Soon after President Merrill J. Bateman was named as the 11th president of BYU, Brigham Young Magazine editor Jim Bell visited with Elder L. Tom Perry of the Council of the Twelve, who chaired the search committee that recommended a new president to the Board. Following are excerpts from that discussion on how the search committee fulfilled its assignment.
How did the search committee function?
The members of the search committee were named by the Board of Trustees and consisted of three members of the Quorum of the Twelve- Elder M. Russell Ballard, Elder Henry B. Eyring, and myself--together with Elaine L. Jack, the general Relief Society president, and Merrill J. Bateman, the Presiding Bishop, whose involvement turned out to be very interesting. After we were given our instructions to find a president for Brigham Young University, we held our first meeting to set out the criteria we thought we should look for in a new president. We were united in the opinion that BYU is different from any other university. It has the charge of building faith in the gospel and achieving high academic excellence in its students. Our first requirement for the president of the university was to find a person who could provide leadership in both areas. The second requirement was to provide a strong administrator who had both an academic and business background. BYU is a big business operation and requires large financial support from the Church. The criteria were not different from those of previous search committees for each of the presidents selected to lead Brigham Young University, but maybe this time there was a little stronger emphasis on administrative experience.
How did you identify candidates?
After establishing the criteria, we made a public announcement in the Church News that we were accepting nominations. We also asked General Authorities to make recommendations. We listened to loyal friends of Brigham Young University express their views. We had interviews with many of the BYU faculty and administrators to receive input from them. Although I did not make an actual count, I believe we received somewhere between 400 to possibly as many as 600 suggestions on possible candidates and the criteria needed to fulfill that position. Many of the names were duplicates, and, of course, Bishop Bateman's name was mentioned many times. After going through that process, we thought we had three categories
which should be looked at. The first category was the talented great people inside BYU, several of whom could have been the president. The second category was the people outside BYU who had the qualifications. We did not find many candidates in this category. We received so many suggestions to look at several General Authorities that we added this classification as a third category. We recommended these three categories, with no names attached, to the First Presidency and Quorum of the Twelve just to see if we were on the right base. During that discussion, some interesting names came up in the third category we hadn't expected.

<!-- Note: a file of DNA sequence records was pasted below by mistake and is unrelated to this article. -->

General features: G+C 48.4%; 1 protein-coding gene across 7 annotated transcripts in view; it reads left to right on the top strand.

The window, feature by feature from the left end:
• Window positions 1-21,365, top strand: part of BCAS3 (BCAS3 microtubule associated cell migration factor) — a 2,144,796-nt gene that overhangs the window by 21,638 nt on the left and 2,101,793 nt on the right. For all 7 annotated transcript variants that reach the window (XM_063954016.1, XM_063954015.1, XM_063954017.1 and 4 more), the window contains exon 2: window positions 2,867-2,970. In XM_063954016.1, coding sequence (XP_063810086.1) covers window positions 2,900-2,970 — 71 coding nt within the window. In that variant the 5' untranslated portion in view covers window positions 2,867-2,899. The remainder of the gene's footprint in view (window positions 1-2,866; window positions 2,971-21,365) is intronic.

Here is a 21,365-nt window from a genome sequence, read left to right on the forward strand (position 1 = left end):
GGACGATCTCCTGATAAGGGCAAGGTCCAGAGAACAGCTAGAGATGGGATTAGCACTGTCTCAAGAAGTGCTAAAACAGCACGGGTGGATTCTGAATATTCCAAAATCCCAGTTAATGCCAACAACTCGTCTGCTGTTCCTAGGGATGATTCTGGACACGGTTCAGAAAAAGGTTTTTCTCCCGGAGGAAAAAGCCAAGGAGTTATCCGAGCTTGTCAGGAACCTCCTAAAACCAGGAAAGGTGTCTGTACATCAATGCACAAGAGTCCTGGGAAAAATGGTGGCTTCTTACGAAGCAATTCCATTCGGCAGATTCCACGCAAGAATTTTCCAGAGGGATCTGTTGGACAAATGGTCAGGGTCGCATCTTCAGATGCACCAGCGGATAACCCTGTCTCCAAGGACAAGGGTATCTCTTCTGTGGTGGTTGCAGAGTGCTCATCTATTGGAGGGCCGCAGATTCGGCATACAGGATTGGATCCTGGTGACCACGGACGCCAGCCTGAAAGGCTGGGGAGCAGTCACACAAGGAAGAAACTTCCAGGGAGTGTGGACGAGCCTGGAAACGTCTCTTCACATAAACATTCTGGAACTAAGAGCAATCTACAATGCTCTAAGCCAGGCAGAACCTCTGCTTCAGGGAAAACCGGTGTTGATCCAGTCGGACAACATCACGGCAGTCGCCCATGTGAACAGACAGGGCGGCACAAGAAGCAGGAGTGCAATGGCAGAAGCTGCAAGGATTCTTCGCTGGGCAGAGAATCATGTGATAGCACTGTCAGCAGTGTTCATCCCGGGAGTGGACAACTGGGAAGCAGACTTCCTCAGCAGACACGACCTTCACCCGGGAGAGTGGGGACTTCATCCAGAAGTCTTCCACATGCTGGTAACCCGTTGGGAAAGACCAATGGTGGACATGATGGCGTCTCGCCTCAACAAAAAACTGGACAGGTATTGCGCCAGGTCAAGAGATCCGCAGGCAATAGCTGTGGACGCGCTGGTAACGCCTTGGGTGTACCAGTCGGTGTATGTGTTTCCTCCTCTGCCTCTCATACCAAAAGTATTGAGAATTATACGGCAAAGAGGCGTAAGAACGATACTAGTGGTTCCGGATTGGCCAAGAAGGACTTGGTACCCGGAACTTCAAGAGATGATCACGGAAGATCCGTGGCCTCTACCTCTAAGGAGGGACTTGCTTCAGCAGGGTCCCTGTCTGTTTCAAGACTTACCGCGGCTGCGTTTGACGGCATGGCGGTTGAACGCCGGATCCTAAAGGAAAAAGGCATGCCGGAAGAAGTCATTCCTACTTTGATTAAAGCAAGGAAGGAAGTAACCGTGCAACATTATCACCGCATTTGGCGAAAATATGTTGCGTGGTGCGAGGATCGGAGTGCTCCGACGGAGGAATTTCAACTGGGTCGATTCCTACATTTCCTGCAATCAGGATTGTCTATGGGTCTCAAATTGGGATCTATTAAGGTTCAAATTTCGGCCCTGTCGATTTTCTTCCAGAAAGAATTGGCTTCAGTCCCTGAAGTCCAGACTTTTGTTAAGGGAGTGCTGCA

How did you narrow the field?
We set up appointments for the most promising candidates, both men and women, to have an interview with the Search Committee. We were narrowing the field down to just a few good candidates. We were approaching the time when we would present our final decision to the Board. Just a day or two before that final meeting, Bishop Bateman came to me and said, "I have a neighbor who just passed away, and the family has asked me to speak at her funeral. I should really be there." Since he was on top of my personal list of candidates, I agreed to allow him to be excused from our meeting. In that last meeting, we went over the candidates in the three categories and looked at their qualifications based on the criteria we had established. Bishop Bateman just seemed to be ideal to be president of the university at this particular time, so we informed President Hinckley that we had reached our decision. He asked that we bring our recommendation forward to the Board at the next meeting. President Hinckley later called me and said, "We should check the candidate before the Board meeting to see if he is available. Maybe I had better talk with him." After we had covered the agenda of the meeting, President Hinckley called for an executive session and asked for the search committee to make its report. We reported that the search committee recommended that Merrill J. Bateman be the next president of Brigham Young University. The Board voted, and it was unanimous.
What are your personal views on President Bateman's qualifications?
He seems to be just right to lead the university at this particular time. BYU is uniquely different from any other university, and we want it to remain that way. Having President Bateman lead the university, I think, sends a strong message that we are different. When his name was suggested, I had a warm feeling about him because of his business experience and his outstanding academic credentials. His experience with the BYU faculty and its School of Management, his experience as a General Authority, his great faith and his willingness to serve, and his keen intellect and organizational ability make him uniquely qualified to lead this very special university. Our objective was to pick the best person to run the university at this particular time. President Bateman brings tremendous experience and insight into this position. I think you'll continue to see Brigham Young University blossom under his special administration.